Paige Bockman, Barrick staffer, helped deinstall The Dorothy and Herbert Vogel Collection last week. Then she shows off some little secrets, like the birthday greeting Stephen Antonakos wrote to Herbert Vogel.
As you may recall:
Beginning in 1962, New York postal clerk, Herbert Vogel, and his librarian wife, Dorothy, began collecting contemporary works of art. The couple dedicated all of Herb’s salary to purchasing art, and in a few decades had amassed a collection encompassing some 4,000 works.
Today, these works form one of the most remarkable collections of contemporary art in America. Motivated by the desire to share their collection with the public, they couple developed a program to gift 50 works to one institution in each of the 50 states, including UNLV. This program became known as Vogel 50×50. The collection includes the work by such notables as Stephen Antonakos, Neil Jenney, Lynda Benglis, Lucio Pozzi, Edda Renouf, Bettina Werner and Richard Tuttle.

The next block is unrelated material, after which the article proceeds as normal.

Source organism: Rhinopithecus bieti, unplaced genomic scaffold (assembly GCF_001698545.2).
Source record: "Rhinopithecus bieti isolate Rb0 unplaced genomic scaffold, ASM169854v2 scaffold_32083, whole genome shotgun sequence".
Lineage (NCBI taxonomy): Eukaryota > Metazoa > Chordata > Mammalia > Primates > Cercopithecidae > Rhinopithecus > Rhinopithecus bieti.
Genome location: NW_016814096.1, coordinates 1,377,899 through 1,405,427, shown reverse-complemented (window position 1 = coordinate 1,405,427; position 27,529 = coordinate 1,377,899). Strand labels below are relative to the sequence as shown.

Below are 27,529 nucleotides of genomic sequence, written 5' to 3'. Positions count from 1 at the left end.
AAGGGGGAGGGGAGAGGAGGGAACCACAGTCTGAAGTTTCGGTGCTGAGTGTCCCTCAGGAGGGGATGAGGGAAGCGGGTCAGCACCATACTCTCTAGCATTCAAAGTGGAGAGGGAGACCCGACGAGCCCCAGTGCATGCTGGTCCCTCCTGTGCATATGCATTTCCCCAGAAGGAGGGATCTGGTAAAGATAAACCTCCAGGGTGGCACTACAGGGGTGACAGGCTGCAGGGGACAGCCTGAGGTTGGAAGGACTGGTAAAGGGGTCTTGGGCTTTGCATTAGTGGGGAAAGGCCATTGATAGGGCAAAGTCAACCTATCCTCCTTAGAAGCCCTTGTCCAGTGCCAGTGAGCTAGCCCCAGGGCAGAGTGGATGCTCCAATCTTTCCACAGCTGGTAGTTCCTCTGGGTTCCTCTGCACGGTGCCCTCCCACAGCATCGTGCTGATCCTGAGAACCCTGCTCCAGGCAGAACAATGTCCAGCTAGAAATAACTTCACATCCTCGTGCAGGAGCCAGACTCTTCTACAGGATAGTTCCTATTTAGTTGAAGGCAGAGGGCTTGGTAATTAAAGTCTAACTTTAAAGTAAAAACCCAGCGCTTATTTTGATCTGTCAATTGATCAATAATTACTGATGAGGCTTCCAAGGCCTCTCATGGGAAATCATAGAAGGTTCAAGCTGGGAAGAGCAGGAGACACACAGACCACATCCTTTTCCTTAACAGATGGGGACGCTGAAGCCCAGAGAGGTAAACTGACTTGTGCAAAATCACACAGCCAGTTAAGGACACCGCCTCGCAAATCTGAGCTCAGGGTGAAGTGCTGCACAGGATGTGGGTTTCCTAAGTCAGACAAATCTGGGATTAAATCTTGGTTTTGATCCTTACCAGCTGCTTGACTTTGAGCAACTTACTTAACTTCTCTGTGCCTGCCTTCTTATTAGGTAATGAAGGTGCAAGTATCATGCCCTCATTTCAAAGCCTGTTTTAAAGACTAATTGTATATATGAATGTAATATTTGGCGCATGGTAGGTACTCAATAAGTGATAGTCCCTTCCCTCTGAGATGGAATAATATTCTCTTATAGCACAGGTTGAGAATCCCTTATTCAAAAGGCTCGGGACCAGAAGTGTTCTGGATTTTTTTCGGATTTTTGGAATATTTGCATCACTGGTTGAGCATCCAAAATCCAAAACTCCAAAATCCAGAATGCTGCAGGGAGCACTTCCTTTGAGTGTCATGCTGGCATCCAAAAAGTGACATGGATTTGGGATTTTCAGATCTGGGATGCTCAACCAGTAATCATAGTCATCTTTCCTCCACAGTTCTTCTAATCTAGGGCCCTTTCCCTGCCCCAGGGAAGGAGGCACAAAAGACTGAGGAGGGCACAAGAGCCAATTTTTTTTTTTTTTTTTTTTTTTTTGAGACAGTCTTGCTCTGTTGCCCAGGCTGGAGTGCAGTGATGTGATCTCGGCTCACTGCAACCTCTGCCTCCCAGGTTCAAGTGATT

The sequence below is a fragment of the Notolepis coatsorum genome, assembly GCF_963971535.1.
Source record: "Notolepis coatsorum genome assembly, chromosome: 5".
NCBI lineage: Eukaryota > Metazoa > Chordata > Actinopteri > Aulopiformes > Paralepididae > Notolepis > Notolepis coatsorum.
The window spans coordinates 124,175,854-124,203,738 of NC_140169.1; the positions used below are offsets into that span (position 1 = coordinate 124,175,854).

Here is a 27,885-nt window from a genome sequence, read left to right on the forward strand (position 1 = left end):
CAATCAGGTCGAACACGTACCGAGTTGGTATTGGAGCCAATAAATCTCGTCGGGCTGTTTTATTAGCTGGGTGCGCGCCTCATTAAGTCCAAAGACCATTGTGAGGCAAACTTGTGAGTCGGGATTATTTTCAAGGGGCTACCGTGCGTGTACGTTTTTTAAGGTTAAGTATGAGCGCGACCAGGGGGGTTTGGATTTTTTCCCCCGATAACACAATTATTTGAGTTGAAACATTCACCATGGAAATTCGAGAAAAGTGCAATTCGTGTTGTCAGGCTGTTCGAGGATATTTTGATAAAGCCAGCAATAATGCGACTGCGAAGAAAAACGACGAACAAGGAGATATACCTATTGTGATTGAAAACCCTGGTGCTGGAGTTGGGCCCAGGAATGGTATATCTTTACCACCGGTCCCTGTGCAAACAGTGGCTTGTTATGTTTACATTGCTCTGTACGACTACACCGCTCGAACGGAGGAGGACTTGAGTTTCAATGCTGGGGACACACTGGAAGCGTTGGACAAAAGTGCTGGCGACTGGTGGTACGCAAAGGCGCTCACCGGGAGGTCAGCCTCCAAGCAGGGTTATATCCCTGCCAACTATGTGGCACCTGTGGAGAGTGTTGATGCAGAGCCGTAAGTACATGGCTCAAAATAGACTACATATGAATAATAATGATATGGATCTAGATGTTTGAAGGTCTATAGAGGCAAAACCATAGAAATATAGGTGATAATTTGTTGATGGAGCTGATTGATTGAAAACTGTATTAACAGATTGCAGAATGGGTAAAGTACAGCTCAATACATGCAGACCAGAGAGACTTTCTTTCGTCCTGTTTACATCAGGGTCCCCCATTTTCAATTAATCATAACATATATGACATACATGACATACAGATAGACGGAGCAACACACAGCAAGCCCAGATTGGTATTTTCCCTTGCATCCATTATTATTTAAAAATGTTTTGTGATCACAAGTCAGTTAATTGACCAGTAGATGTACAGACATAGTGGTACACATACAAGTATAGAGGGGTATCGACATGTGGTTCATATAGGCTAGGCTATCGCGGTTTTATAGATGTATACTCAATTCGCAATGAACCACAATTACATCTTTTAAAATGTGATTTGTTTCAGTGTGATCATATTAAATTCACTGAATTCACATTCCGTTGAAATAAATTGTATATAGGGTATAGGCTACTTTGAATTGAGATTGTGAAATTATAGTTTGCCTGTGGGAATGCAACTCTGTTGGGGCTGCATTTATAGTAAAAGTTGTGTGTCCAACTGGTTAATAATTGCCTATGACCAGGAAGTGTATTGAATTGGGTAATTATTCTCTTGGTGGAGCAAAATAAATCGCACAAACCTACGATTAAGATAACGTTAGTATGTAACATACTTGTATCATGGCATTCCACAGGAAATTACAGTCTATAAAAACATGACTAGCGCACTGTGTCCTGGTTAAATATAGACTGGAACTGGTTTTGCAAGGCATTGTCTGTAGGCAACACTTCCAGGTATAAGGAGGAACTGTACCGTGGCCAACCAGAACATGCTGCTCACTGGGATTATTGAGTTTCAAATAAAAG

During a busy schedule of meeting with UNLV MFA Fine Art students, New York-based painter Mike Cockrill, the visiting speaker for last week’s Artist Lecture Series, slipped over to the Barrick to see the works by Richard Tuttle in The Dorothy and Herbert Vogel Collection.
Cockrill found the tag. It was on a blank wall. The art was taken down moments before. Fortunately, Tuttle’s works were still on the cart waiting to be packaged and stored. The Barrick staff wheeled it out for Cockrill to view, and spoke to the staff about Richard’s work. Cockrill also shared his tale of meeting with the Vogels, and his experience of viewing of the inaugural exhibition of the Vogel’s collection at The National Gallery. Graciously Cockrill gave Tuttle’s work an extra hour of being on exhibition.
Post by Ed Fuentes.